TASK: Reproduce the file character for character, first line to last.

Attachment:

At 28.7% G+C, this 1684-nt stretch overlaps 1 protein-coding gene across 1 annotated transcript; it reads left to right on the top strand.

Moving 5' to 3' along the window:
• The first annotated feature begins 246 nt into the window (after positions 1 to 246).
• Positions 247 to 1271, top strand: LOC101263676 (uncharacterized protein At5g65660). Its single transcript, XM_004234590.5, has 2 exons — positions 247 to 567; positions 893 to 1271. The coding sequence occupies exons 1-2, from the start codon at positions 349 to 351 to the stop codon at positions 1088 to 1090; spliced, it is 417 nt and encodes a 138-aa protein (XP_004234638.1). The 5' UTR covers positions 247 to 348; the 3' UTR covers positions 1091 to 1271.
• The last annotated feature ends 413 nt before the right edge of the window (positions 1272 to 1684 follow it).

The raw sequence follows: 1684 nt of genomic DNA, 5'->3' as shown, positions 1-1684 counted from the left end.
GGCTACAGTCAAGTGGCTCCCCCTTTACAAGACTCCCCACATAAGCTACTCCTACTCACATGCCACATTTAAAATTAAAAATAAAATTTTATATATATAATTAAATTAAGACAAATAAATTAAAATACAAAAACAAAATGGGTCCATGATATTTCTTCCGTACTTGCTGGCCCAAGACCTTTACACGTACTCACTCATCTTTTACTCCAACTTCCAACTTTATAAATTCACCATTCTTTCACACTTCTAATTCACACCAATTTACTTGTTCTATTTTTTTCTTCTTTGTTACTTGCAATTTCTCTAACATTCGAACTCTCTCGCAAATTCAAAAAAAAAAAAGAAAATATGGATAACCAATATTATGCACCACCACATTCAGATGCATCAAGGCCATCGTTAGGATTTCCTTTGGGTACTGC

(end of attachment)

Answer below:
At 28.7% G+C, this 1684-nt stretch overlaps 1 protein-coding gene across 1 annotated transcript; it reads left to right on the top strand.

Moving 5' to 3' along the window:
• The first annotated feature begins 246 nt into the window (after positions 1 to 246).
• Positions 247 to 1271, top strand: LOC101263676 (uncharacterized protein At5g65660). Its single transcript, XM_004234590.5, has 2 exons — positions 247 to 567; positions 893 to 1271. The coding sequence occupies exons 1-2, from the start codon at positions 349 to 351 to the stop codon at positions 1088 to 1090; spliced, it is 417 nt and encodes a 138-aa protein (XP_004234638.1). The 5' UTR covers positions 247 to 348; the 3' UTR covers positions 1091 to 1271.
• The last annotated feature ends 413 nt before the right edge of the window (positions 1272 to 1684 follow it).

The raw sequence follows: 1684 nt of genomic DNA, 5'->3' as shown, positions 1-1684 counted from the left end.
GGCTACAGTCAAGTGGCTCCCCCTTTACAAGACTCCCCACATAAGCTACTCCTACTCACATGCCACATTTAAAATTAAAAATAAAATTTTATATATATAATTAAATTAAGACAAATAAATTAAAATACAAAAACAAAATGGGTCCATGATATTTCTTCCGTACTTGCTGGCCCAAGACCTTTACACGTACTCACTCATCTTTTACTCCAACTTCCAACTTTATAAATTCACCATTCTTTCACACTTCTAATTCACACCAATTTACTTGTTCTATTTTTTTCTTCTTTGTTACTTGCAATTTCTCTAACATTCGAACTCTCTCGCAAATTCAAAAAAAAAAAAGAAAATATGGATAACCAATATTATGCACCACCACATTCAGATGCATCAAGGCCATCGTTAGGATTTCCTTTGGGTACTGC